Ahead of the rollout of the Insurance Corp. of British Columbia’s (ICBC) new risk model in September, private insurers are insisting that more competition is needed in the automobile insurance market to drive premiums down to a level comparable with those paid in other provinces.
“We’re seeing study after study that shows that not only do British Columbians pay more [than residents of other provinces] but the ICBC monopoly is more expensive for them,” said Aaron Sutherland, vice-president for the Pacific region at the Insurance Bureau of Canada (IBC), the private insurers’ national industry association.
According to an IBC report, which used the latest available data from the General Insurance Statistical Agency, drivers in B.C. pay the highest auto insurance prices in the country, with an average annual premium of $1,680 — about 63 per cent higher than the national average.
These higher prices aren’t going unnoticed by B.C. residents. A recent national survey commissioned by Belairdirect found that 34 per cent of B.C. respondents said they are concerned with the price of their car insurance policy — more than in any other region in Canada. And 61 per cent of respondents said they strongly agree that they pay too much for their auto insurance, compared with 38 per cent for the rest of the country.
“We’re addressing the challenges within our current auto insurance system with the biggest reforms in B.C.’s history, which are already being instituted this year,” ICBC spokeswoman Jo-anna Linsangan told Business in Vancouver.
“And starting this September, auto insurance will be much more customized so that lower-risk drivers will pay less than higher-risk drivers. In fact, we anticipate more than 55 per cent of our full-coverage customers will be paying less than they do today.”
ICBC’s new risk model would shift the province’s basic auto insurance to a driver-based system, tying at-fault crash histories to drivers instead of vehicle owners. Premium reductions would be offered to drivers with less risky patterns of behaviour, as well as discounts for those driving vehicles with safety features like automatic braking systems.
However, IBC maintains that increased competition from private insurers would be required to turn the tide. A study commissioned by the organization and conducted by consulting firm MNP estimated that opening up the B.C. insurance market to increased competition would reduce premiums for around 60 per cent of drivers, with annual savings of up to $325.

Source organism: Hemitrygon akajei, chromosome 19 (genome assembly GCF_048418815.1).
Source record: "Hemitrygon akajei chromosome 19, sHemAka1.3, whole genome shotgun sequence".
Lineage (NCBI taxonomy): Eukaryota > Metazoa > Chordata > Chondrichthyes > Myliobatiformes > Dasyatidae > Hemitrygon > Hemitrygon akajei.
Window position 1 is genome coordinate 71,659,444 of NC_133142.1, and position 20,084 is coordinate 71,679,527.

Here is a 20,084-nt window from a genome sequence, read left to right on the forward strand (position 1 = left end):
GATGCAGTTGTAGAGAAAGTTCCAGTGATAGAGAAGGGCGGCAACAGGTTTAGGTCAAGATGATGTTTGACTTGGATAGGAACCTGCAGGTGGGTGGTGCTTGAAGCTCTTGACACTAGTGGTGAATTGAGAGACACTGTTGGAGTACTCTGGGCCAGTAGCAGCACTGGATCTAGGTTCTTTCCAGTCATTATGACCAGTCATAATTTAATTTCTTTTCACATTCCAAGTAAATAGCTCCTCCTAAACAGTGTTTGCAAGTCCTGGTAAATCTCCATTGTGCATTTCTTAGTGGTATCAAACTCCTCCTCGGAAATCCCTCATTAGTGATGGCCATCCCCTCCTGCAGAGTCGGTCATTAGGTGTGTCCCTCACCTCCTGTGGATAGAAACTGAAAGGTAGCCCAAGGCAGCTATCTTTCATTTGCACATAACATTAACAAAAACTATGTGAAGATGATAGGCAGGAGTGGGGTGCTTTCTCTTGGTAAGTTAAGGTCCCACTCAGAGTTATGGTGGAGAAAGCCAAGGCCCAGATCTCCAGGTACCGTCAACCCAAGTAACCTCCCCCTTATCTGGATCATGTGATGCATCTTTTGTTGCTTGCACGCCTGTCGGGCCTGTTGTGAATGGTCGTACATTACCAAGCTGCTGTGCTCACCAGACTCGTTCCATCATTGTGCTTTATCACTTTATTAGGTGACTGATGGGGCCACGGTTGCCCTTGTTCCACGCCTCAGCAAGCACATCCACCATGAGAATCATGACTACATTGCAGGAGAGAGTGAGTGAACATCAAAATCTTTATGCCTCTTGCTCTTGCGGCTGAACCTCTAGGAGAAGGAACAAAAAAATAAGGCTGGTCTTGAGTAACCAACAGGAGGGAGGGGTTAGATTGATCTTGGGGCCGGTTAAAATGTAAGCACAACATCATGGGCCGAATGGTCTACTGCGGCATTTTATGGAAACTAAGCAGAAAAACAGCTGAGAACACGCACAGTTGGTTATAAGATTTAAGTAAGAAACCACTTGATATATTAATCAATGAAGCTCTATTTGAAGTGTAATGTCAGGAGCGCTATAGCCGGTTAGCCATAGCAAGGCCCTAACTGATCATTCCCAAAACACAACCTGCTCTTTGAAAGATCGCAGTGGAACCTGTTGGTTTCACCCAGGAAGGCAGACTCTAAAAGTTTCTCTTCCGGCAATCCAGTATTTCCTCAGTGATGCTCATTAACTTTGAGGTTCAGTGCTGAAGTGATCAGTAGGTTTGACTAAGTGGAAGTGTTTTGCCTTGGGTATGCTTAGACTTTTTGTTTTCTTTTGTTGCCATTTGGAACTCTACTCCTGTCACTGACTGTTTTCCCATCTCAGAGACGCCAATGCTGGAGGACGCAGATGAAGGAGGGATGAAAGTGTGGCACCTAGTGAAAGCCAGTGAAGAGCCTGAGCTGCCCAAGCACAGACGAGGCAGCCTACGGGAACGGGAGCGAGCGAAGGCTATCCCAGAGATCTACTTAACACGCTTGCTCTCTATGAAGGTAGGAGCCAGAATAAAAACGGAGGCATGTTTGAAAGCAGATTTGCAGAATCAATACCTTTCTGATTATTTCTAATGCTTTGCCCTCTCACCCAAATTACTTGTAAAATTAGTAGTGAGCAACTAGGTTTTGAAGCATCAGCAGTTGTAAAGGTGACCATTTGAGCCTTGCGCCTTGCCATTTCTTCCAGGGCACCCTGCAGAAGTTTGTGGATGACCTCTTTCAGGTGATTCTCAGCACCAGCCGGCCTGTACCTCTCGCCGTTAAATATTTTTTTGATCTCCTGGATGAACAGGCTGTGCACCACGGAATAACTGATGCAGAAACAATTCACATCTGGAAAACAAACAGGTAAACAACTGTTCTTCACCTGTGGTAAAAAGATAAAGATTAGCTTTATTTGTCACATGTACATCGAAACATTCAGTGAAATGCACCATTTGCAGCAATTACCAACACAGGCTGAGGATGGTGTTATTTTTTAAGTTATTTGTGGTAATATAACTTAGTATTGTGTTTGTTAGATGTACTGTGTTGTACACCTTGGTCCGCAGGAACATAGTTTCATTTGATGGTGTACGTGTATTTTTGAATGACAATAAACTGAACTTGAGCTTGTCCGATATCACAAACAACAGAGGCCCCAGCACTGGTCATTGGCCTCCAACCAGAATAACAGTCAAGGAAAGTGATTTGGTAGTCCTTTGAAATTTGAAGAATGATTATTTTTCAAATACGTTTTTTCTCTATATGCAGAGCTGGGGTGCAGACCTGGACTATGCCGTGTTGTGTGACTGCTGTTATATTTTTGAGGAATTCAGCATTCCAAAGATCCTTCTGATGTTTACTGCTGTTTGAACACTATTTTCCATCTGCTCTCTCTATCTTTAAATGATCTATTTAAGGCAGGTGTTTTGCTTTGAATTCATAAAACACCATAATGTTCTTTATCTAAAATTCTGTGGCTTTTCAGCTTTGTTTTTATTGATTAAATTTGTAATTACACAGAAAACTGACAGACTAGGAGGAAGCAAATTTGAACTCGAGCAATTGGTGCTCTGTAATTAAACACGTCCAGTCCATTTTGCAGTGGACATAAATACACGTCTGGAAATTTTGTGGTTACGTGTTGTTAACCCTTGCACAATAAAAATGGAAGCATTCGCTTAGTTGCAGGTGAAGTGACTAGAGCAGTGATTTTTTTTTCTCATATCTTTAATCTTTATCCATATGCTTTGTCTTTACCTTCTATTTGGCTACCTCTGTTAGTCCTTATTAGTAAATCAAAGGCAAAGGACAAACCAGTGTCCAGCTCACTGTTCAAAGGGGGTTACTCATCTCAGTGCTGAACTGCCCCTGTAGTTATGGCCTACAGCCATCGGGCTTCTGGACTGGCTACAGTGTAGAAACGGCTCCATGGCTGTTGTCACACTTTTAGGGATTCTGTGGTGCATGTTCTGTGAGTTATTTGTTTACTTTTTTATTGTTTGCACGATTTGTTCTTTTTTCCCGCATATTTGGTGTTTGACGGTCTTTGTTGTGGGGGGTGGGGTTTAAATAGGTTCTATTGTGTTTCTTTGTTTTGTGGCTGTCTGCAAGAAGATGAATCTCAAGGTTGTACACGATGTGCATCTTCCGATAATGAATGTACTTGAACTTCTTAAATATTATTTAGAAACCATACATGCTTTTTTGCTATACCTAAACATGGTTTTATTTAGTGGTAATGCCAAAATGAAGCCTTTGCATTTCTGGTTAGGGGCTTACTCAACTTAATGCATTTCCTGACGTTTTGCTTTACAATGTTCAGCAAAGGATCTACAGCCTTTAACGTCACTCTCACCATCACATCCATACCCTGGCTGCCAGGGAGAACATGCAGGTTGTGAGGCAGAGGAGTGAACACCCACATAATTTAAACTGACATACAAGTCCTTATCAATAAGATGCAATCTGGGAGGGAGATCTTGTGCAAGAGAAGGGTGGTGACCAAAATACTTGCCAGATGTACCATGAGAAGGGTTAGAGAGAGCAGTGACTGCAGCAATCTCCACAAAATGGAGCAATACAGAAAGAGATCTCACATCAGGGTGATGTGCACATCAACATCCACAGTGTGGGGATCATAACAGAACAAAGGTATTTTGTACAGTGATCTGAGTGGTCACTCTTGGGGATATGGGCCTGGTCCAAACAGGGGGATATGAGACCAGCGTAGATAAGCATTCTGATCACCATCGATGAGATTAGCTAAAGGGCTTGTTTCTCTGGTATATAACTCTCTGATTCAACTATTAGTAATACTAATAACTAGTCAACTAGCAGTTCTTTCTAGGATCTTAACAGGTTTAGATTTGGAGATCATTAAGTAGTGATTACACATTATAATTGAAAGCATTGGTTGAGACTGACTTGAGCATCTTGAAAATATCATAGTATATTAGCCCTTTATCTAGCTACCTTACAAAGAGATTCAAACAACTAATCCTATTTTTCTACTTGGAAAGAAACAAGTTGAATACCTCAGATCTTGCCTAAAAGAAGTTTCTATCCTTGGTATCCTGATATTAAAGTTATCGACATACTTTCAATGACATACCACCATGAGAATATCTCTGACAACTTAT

Private insurers also say that even the limited amount of competition in the province’s auto insurance markets, in the optional insurance space where ICBC doesn’t hold a monopoly, isn’t allowing the industry to thrive and offer consumers better products.
“In theory, there’s competition here in British Columbia — the private sector is allowed to sell optional coverages,” said Colin Brown, president and CEO of North Vancouver-based insurance firm Stratford Underwriting and ICBC’s former chief underwriter.
“But the reality is that even after that’s been in place for well over 30 years, the optional coverage is only 10 per cent with the private sector and still 90 per cent with ICBC.”
Sutherland attributes this lack of competition in part to private insurers lacking access to ICBC’s data on claims and drivers, saying that without it insurers are “flying blind.”
“The biggest thing preventing true competition in optional auto insurance is the fact that ICBC will not share the data it holds for the marketplace,” he said.
However, whether it be through allowing private companies to compete with ICBC in the basic insurance market or by giving them access to data to improve their performance in the optional insurance space, not everyone agrees that increased competition is needed to improve auto insurance affordability in the province.
“We’re the professionals, we’re the ones who deal with clients, and our membership is kind of disappointed in the private insurance market,” said Chuck Byrne, executive director and COO of the Insurance Brokers Association of British Columbia, adding that competition can’t be expected to be a “magic wand” that solves every challenge the insurance industry faces.